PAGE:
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Either Orchestra: Neo-Modernism

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Neo-Modernism’s final track, “Heavily Amplified Hairpiece,” opens with a swiftly moving funk beat soon thickened with slow, long-tone accompaniment from the horns. That bold opening turns even more brazen when, in the middle of a searing solo by saxophonist Jeremy Udden, the rhythm section abruptly drops out, pitting a grumbling, free-spitting saxophone section against a freshly dusted and sprightly Moog synthesizer. This is the Either/Orchestra’s electric Miles Davis/Sun Ra-inspired piece, and one of several pieces on Neo-Modernism inspired by a list of singular jazz figures (Mingus, Shorter, Lacy, Monk and Billy Harper also figure into the recording). It’s also a bit of an outlier. E/O are certainly capable of being wild and outsized, and they’ve touched electric-Miles style in the past, but their house charms are of a different, subtler order. And those house charms are in evidence here.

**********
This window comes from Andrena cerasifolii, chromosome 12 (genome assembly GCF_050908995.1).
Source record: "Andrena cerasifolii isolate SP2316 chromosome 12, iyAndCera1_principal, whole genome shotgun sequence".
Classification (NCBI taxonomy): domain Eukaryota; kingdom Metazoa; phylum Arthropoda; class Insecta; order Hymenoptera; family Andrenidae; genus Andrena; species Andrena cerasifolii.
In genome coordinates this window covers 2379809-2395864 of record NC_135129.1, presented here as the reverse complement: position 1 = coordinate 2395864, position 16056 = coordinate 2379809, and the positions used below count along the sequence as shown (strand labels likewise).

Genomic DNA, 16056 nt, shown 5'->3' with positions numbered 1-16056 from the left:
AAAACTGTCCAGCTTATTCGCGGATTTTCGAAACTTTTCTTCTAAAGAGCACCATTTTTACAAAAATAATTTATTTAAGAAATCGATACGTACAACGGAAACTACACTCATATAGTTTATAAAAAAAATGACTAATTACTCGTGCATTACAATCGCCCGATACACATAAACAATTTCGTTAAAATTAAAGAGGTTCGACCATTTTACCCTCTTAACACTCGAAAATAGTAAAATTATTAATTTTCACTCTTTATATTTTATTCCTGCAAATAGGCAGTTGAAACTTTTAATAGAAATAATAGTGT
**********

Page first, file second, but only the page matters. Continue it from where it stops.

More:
On most of Neo-Modernism, E/O begins with a confident brassy sound and a sophisticated swing and then lines it with clever details and arch, sometimes manic gestures. Ensemble passages serve as elegant counterpoint to the soloist and then slide into a polyphony bordering on (but never quite getting to) anarchy. Role-conscious soloists often choose modesty and ensemble-enhancing gestures over pyrotechnics. Meanwhile, some section of the band is tossing out a completely unexpected countermelody.

This latest recording doesn’t quite rise to the level of E/O’s best work-it is a touch muted here and there-but it is a great example of the high quality, highly controlled ensemble work E/O generates. And it’s rarely less then satisfying.